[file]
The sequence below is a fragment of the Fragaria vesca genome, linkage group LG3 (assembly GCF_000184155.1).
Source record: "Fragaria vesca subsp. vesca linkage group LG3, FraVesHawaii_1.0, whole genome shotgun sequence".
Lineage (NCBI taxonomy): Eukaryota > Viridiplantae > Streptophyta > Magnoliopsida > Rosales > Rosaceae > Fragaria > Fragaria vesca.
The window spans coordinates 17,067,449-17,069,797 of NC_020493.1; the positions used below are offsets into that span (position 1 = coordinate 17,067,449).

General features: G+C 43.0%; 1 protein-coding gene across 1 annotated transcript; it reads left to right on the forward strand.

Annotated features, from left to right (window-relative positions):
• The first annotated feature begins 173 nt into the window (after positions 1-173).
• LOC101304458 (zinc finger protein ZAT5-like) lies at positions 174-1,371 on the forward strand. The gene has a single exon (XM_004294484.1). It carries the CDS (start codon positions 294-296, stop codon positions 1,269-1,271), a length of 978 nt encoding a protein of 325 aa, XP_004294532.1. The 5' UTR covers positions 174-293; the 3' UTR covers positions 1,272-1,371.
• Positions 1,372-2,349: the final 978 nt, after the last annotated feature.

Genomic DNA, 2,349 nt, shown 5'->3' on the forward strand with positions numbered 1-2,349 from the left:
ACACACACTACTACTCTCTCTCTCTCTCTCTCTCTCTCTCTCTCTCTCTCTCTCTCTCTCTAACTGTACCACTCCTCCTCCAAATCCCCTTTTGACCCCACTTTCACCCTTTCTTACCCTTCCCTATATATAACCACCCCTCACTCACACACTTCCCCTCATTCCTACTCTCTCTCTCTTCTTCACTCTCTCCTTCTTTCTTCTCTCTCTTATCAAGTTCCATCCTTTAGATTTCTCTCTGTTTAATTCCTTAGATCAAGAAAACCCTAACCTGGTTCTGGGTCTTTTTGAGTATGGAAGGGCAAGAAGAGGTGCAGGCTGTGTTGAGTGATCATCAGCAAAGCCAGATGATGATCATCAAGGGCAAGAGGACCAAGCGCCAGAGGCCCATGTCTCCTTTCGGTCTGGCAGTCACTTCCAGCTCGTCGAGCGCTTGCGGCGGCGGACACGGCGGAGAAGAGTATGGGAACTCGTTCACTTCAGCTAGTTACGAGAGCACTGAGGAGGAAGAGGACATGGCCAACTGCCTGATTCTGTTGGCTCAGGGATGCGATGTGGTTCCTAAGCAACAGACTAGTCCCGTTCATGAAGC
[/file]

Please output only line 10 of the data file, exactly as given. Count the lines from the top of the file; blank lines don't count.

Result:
Genomic DNA, 2,349 nt, shown 5'->3' on the forward strand with positions numbered 1-2,349 from the left: